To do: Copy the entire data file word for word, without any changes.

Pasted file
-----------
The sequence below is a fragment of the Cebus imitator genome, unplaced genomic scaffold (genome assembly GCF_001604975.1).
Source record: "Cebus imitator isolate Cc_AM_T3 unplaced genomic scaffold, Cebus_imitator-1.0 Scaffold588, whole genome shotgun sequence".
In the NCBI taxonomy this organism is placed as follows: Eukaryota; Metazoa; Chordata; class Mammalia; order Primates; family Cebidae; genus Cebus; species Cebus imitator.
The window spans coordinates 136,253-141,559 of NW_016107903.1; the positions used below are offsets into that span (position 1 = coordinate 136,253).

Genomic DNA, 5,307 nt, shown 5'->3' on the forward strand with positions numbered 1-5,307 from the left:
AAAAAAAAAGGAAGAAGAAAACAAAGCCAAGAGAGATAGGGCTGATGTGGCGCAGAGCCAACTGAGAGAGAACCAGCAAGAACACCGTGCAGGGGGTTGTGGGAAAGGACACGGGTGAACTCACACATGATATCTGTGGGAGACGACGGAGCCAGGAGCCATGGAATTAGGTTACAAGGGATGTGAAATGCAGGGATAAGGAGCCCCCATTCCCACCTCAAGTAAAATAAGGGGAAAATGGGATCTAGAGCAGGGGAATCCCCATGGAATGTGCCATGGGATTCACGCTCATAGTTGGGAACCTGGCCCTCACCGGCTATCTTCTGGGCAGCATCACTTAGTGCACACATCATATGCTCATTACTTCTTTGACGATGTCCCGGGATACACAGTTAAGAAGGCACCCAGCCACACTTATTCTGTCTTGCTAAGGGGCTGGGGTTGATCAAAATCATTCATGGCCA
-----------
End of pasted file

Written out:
The sequence below is a fragment of the Cebus imitator genome, unplaced genomic scaffold (genome assembly GCF_001604975.1).
Source record: "Cebus imitator isolate Cc_AM_T3 unplaced genomic scaffold, Cebus_imitator-1.0 Scaffold588, whole genome shotgun sequence".
In the NCBI taxonomy this organism is placed as follows: Eukaryota; Metazoa; Chordata; class Mammalia; order Primates; family Cebidae; genus Cebus; species Cebus imitator.
The window spans coordinates 136,253-141,559 of NW_016107903.1; the positions used below are offsets into that span (position 1 = coordinate 136,253).

Genomic DNA, 5,307 nt, shown 5'->3' on the forward strand with positions numbered 1-5,307 from the left:
AAAAAAAAAGGAAGAAGAAAACAAAGCCAAGAGAGATAGGGCTGATGTGGCGCAGAGCCAACTGAGAGAGAACCAGCAAGAACACCGTGCAGGGGGTTGTGGGAAAGGACACGGGTGAACTCACACATGATATCTGTGGGAGACGACGGAGCCAGGAGCCATGGAATTAGGTTACAAGGGATGTGAAATGCAGGGATAAGGAGCCCCCATTCCCACCTCAAGTAAAATAAGGGGAAAATGGGATCTAGAGCAGGGGAATCCCCATGGAATGTGCCATGGGATTCACGCTCATAGTTGGGAACCTGGCCCTCACCGGCTATCTTCTGGGCAGCATCACTTAGTGCACACATCATATGCTCATTACTTCTTTGACGATGTCCCGGGATACACAGTTAAGAAGGCACCCAGCCACACTTATTCTGTCTTGCTAAGGGGCTGGGGTTGATCAAAATCATTCATGGCCA